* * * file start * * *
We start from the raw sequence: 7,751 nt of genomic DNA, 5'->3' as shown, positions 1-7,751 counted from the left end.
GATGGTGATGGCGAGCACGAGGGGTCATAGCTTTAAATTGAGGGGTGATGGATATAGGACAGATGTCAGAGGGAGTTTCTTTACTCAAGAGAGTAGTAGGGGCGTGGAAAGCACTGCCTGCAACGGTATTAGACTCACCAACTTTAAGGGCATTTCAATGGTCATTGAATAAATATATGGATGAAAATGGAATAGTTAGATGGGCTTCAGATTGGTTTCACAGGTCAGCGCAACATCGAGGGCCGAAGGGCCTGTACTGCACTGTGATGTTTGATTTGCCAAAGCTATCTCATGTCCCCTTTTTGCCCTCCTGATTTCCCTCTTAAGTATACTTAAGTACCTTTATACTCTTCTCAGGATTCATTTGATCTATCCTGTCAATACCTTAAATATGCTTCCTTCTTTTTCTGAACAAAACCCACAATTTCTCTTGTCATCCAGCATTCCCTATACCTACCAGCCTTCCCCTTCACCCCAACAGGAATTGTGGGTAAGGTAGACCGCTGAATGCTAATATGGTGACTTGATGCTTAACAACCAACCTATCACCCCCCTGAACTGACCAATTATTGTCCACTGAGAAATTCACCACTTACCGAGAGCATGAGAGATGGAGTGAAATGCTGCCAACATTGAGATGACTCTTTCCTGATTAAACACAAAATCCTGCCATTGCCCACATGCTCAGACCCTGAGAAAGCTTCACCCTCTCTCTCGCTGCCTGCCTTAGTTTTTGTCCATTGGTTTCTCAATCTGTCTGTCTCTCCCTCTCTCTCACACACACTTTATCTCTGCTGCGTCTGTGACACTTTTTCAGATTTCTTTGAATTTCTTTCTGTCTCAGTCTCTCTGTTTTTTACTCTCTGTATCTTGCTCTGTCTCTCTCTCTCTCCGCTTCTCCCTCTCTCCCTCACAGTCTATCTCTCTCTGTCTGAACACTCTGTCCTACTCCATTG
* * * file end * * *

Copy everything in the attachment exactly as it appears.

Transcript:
We start from the raw sequence: 7,751 nt of genomic DNA, 5'->3' as shown, positions 1-7,751 counted from the left end.
GATGGTGATGGCGAGCACGAGGGGTCATAGCTTTAAATTGAGGGGTGATGGATATAGGACAGATGTCAGAGGGAGTTTCTTTACTCAAGAGAGTAGTAGGGGCGTGGAAAGCACTGCCTGCAACGGTATTAGACTCACCAACTTTAAGGGCATTTCAATGGTCATTGAATAAATATATGGATGAAAATGGAATAGTTAGATGGGCTTCAGATTGGTTTCACAGGTCAGCGCAACATCGAGGGCCGAAGGGCCTGTACTGCACTGTGATGTTTGATTTGCCAAAGCTATCTCATGTCCCCTTTTTGCCCTCCTGATTTCCCTCTTAAGTATACTTAAGTACCTTTATACTCTTCTCAGGATTCATTTGATCTATCCTGTCAATACCTTAAATATGCTTCCTTCTTTTTCTGAACAAAACCCACAATTTCTCTTGTCATCCAGCATTCCCTATACCTACCAGCCTTCCCCTTCACCCCAACAGGAATTGTGGGTAAGGTAGACCGCTGAATGCTAATATGGTGACTTGATGCTTAACAACCAACCTATCACCCCCCTGAACTGACCAATTATTGTCCACTGAGAAATTCACCACTTACCGAGAGCATGAGAGATGGAGTGAAATGCTGCCAACATTGAGATGACTCTTTCCTGATTAAACACAAAATCCTGCCATTGCCCACATGCTCAGACCCTGAGAAAGCTTCACCCTCTCTCTCGCTGCCTGCCTTAGTTTTTGTCCATTGGTTTCTCAATCTGTCTGTCTCTCCCTCTCTCTCACACACACTTTATCTCTGCTGCGTCTGTGACACTTTTTCAGATTTCTTTGAATTTCTTTCTGTCTCAGTCTCTCTGTTTTTTACTCTCTGTATCTTGCTCTGTCTCTCTCTCTCTCCGCTTCTCCCTCTCTCCCTCACAGTCTATCTCTCTCTGTCTGAACACTCTGTCCTACTCCATTG